With your ideal opportunity profile in hand, you can vet a particular contract, potential opportunity, or prospective customer to analyze whether it fits into your business strategy. For example:

  • Is the opportunity supported by one of your agency targets?
  • Does it fit within your company’s North American Industry Classification System (NAICS) code or product service code (PSC)?
  • Does it fit with your past performance qualifications?

Each list of top priorities will be unique to the business. Yours may also include socioeconomic set-asides—such as veteran-owned or Section 8(a) small business—or the procurement vehicles being used—GSA Schedule, Indefinite Delivery/Indefinite Quantity (IDIQ), Multi-Agency Contracts (MACs), etc.

3. Populate your pipeline with all the necessary details.

Now that you know who’s worth additional time and resources flesh out the information on these leading qualifiers to populate a robust pipeline that functions as a strategic tool. Naturally, you’ll want to enter all the identifying information such as the agency’s name, points of contact, solicitation number, important dates (such as response deadline), and procurement status.

Then, record the logistical details that help determine how well this opportunity fits into your business plan. For example:

  • Will you be the prime contractor or subcontractor? If you’re the prime, will you bring on subs? In either case, what are the workshare specifics?
  • Will this be a single or multiple contract award?
  • What is the period of performance? Are there option years?
  • Is this contract firm fixed price, cost-plus, time & materials, etc.?
  • What is the projected and actual contract value?
  • What are the labor categories and full-time equivalents (FTEs) required?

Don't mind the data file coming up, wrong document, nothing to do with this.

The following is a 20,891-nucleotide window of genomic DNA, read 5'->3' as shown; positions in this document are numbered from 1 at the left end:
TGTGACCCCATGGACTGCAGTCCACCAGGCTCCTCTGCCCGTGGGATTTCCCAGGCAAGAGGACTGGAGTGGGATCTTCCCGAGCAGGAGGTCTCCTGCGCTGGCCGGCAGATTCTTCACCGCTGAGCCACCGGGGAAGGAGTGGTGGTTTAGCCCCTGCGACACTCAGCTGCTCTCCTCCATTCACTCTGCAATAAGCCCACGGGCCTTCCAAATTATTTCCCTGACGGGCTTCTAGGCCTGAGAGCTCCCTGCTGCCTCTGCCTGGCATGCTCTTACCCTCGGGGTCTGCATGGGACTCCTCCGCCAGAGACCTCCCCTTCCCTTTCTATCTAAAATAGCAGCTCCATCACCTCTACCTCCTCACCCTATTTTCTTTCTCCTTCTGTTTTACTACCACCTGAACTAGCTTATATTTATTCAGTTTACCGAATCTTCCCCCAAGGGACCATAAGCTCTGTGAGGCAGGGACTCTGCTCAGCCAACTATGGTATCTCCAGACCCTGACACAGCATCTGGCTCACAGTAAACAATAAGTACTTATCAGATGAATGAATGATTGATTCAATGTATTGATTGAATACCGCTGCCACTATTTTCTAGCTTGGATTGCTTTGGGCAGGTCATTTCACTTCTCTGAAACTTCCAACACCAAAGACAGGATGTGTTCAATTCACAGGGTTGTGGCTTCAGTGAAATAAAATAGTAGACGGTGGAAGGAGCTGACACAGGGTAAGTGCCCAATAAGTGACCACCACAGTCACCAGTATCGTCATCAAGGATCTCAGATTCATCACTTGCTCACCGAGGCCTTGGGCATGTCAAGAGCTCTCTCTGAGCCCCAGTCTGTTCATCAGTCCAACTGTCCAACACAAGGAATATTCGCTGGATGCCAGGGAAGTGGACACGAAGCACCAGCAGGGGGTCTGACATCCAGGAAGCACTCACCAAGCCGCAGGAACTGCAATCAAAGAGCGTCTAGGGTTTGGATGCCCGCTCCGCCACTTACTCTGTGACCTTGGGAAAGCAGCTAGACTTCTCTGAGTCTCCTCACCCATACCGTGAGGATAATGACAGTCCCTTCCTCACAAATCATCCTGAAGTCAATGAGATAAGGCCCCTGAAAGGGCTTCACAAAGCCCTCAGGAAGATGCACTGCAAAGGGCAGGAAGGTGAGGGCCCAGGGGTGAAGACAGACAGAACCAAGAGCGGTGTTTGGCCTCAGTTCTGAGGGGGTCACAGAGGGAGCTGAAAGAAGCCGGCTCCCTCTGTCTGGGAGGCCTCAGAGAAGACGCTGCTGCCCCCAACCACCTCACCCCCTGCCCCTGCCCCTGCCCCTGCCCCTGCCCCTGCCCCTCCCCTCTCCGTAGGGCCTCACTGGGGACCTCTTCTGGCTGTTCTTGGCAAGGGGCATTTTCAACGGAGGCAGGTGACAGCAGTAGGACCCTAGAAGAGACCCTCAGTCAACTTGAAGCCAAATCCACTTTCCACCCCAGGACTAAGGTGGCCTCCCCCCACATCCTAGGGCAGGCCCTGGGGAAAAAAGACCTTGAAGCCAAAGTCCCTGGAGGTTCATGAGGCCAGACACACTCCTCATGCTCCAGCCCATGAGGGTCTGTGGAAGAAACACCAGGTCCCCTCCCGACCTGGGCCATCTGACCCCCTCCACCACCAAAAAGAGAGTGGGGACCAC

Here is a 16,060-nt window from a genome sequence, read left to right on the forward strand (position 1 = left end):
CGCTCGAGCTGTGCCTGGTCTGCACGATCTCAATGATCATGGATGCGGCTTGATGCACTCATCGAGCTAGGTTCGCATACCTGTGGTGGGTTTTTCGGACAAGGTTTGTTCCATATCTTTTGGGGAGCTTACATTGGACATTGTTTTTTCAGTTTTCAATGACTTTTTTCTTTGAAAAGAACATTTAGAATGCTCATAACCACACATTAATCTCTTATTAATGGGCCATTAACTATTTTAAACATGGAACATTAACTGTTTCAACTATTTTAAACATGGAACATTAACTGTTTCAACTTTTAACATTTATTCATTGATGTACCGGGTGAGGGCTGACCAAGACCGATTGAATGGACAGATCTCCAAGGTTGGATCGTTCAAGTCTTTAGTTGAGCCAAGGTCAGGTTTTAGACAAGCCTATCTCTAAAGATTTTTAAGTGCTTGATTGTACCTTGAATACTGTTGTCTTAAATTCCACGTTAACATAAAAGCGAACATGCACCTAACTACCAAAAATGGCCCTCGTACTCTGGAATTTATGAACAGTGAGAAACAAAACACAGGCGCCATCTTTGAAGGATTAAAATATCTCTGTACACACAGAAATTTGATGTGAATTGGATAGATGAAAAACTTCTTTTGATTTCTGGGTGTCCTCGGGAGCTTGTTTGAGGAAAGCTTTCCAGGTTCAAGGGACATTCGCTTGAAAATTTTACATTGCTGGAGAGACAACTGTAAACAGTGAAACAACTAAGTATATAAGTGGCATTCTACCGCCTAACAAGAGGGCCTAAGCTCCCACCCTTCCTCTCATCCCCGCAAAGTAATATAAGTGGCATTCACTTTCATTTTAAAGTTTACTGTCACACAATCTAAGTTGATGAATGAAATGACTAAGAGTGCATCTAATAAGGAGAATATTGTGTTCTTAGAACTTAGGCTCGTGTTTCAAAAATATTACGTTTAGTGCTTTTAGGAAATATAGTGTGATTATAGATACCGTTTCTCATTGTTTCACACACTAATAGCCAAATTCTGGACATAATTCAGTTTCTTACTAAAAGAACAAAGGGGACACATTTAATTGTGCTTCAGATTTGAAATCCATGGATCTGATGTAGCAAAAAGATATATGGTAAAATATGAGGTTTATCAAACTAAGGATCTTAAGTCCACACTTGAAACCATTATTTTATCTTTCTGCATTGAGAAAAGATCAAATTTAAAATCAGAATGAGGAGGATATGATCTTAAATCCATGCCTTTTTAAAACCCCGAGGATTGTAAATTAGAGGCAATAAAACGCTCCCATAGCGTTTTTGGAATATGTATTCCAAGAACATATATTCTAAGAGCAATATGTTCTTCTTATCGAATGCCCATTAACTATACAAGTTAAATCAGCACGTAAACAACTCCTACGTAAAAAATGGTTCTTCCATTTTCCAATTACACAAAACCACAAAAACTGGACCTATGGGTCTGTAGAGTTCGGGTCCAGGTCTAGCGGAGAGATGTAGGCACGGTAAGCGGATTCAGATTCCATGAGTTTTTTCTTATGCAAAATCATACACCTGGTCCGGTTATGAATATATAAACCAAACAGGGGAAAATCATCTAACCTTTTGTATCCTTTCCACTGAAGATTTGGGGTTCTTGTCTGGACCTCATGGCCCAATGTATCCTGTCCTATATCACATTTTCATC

4. Crunch the numbers.

Finally, crunch the numbers that reveal if this is a revenue-producing possibility worthy of a bid effort. These numbers may include:

  • What is the monthly, annual, and total contract revenue?
  • What rates will produce a profit?
  • What is your Probability to Win (PWin)? You must have a defined PWin structure. Is the opportunity likely to push, or will there be a protest?

Remember that IDIQs have no revenue value until TOs/DOs are released or targeted. These contain all the legally required elements of a contract and allocate government funds for specific products and services. Until then, IDIQs are a vehicle, nothing more. Track individual TOs/DOs as separate opportunities, as they have their own bidding process.

5. Make regular maintenance a must.

Nobody has to tell a GovCon that the marketplace is an ever-evolving landscape. That’s why an opportunity pipeline is not a set-it-and-forget-it proposition Its strategic value relies on updating all those facts and figures when necessary. Priorities may shift significantly when new contract opportunities come on the scene. Tried and true customers can fall out of favor with a shift in mission or change in staff.

Create a set schedule for pipeline maintenance with relevant team members so the document reflects marketplace reality. A weekly review is extremely beneficial to assure that opportunities are current with the latest information.

Savvy business development groups will recognize that these weekly discussions drive real value as opposed to an empty routine to checkboxes with bad data. That bad intel can cost your company real money.

Do not be afraid to No-Bid an opportunity at any point for lack of sound intelligence. Throwing bids at the wall and hoping they stick is a weak strategy that rarely produces success.

The federal marketplace experts at CAVU can review your pipeline for financial realism as a key quality review.  We can also apply our experience integrating pipelines into your financial forecast.  This will provide a needed view of the overall financial impact, along with an indirect rate impact assessment.